Health reform’s three major goals—insurance reform, affordable coverage, and slower cost growth—are all critical. But effective cost containment is key to achieving the other two. Health insurance that offers meaningful protection and is affordable hinges on getting ever-rising health costs under control.
Opponents of health reform and cost containment enthusiasts continually criticize evolving health reform legislation as insufficiently aggressive in achieving the cost slowdown everyone knows is critical. Opponents are often downright misleading, claiming that the legislation is unaffordable, while ignoring official Congressional Budget Office documentation that the bill more than pays for itself—and actually reduces the deficit. Similarly, cost containment advocates place such particular emphasis on one aspect of the bill—the new tax on the most costly health insurance plans—that they’ve given short shrift to the legislation’s underlying emphasis on improving efficiency in the health care system.
Improving efficiency, of course, is not a magic bullet. Effective implementation will require extraordinary public leadership and a commitment by the public and private sectors that surpasses anything we’ve previously seen. But if we’re really committed to cost containment, then it’s time to look at the legislation with a clear eye, enact the reforms, and provide the analytical and political support that will be sorely needed to make the law’s tools and authorities effective in the shortest possible time frame.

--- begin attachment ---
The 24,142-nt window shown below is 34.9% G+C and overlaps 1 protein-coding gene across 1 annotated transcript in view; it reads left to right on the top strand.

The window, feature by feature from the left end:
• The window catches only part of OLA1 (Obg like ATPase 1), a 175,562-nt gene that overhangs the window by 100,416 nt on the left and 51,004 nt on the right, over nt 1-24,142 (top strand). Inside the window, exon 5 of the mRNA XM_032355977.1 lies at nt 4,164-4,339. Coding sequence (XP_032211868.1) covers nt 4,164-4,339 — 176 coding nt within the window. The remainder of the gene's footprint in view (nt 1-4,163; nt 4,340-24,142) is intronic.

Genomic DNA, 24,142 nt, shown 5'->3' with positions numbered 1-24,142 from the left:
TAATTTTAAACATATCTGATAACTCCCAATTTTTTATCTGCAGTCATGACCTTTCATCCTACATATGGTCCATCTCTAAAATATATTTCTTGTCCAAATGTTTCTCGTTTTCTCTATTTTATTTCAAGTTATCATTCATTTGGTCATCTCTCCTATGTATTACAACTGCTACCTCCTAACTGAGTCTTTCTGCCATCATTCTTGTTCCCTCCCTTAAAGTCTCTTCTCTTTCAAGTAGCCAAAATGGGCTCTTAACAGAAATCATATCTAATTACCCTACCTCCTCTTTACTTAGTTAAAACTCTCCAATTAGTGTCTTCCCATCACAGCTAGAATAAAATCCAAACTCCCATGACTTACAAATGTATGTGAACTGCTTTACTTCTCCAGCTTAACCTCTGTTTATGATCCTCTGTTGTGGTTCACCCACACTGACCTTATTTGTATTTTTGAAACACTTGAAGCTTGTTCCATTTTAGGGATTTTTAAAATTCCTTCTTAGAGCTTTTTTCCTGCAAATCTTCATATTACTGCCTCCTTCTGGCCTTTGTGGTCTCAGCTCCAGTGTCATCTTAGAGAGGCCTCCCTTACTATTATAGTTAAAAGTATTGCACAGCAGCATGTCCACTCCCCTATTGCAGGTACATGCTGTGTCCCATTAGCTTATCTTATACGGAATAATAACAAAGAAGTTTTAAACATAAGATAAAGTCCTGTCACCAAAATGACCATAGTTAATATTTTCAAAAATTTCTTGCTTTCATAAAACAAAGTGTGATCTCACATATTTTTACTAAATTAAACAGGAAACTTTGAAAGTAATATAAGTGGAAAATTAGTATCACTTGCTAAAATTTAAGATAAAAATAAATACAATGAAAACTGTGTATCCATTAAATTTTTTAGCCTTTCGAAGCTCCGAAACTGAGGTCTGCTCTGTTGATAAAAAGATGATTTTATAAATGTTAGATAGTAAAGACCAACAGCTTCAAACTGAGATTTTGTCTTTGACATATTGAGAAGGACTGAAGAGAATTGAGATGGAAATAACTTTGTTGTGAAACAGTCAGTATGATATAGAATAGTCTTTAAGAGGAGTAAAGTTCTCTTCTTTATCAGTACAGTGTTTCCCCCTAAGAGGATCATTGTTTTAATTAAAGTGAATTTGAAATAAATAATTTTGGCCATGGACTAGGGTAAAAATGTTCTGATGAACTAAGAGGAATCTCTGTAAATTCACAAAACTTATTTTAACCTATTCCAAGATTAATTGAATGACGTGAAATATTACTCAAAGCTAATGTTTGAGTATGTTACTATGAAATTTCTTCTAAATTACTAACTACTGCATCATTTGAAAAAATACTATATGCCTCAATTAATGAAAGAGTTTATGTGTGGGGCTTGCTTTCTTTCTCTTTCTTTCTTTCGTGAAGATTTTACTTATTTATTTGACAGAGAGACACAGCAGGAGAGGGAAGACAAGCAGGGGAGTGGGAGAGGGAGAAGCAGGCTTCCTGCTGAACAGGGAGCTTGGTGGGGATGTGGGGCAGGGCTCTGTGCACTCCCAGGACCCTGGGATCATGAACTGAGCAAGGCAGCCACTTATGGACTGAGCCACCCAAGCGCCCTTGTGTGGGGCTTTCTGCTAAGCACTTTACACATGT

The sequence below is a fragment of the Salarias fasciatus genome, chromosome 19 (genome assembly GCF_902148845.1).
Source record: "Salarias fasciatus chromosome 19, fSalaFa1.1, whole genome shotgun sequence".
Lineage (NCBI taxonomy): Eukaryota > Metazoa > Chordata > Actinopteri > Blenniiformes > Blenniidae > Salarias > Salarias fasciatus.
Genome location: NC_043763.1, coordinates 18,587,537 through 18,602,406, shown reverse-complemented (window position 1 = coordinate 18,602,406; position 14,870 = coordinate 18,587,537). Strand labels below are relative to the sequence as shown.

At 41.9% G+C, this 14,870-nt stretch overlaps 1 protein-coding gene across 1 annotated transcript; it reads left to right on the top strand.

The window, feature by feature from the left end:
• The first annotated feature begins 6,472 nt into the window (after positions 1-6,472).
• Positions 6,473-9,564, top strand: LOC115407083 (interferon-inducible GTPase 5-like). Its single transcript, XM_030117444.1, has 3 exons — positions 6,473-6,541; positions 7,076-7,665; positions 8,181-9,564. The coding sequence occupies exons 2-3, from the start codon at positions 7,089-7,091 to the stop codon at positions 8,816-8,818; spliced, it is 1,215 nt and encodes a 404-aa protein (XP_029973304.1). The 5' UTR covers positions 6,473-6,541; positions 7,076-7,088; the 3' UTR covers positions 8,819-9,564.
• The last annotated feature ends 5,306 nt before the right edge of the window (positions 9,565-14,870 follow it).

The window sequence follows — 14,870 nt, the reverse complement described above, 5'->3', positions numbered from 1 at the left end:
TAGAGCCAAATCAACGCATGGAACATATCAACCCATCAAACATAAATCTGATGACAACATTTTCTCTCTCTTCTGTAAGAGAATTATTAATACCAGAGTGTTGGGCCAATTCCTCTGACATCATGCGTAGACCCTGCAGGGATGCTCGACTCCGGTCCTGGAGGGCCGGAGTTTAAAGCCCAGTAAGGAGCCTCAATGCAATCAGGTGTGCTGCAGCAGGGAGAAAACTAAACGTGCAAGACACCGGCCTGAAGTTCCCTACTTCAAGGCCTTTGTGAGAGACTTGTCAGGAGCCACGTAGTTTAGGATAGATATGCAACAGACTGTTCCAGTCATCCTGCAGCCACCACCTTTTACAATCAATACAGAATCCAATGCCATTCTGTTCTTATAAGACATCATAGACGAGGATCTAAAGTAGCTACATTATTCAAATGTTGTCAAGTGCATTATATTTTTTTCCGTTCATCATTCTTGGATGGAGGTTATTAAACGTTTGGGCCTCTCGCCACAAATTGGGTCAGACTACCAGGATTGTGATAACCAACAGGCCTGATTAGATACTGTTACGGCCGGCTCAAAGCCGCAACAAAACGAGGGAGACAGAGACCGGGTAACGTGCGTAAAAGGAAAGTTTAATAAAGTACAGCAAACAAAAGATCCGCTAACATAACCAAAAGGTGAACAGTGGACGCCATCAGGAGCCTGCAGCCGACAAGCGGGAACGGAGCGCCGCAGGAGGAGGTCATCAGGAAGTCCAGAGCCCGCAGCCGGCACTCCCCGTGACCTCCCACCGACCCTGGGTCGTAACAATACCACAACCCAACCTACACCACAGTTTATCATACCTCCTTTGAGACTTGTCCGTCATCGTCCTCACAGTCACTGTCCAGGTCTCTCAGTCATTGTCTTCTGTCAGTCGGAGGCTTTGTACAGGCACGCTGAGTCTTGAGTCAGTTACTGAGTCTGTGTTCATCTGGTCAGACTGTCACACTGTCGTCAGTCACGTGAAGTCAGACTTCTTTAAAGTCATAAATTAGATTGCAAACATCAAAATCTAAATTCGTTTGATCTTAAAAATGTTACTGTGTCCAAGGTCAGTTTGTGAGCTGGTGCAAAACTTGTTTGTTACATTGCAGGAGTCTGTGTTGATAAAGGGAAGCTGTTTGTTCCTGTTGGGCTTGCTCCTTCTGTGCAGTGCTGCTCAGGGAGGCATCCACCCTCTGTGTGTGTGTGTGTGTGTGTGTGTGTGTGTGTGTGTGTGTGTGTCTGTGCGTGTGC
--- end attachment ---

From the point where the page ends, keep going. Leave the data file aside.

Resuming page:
No one disputes that the key to reform is to shift our health payment system from fee for service, which rewards the volume of medical services without regard to health outcomes or efficient, effective care. The first steps toward this goal are improving the current system’s fee structure. If current fees are set too high, as some are, then health care providers will continue to generate more income from highly compensated, inefficient care than from efficient and appropriate care. Any new incentives will have little impact.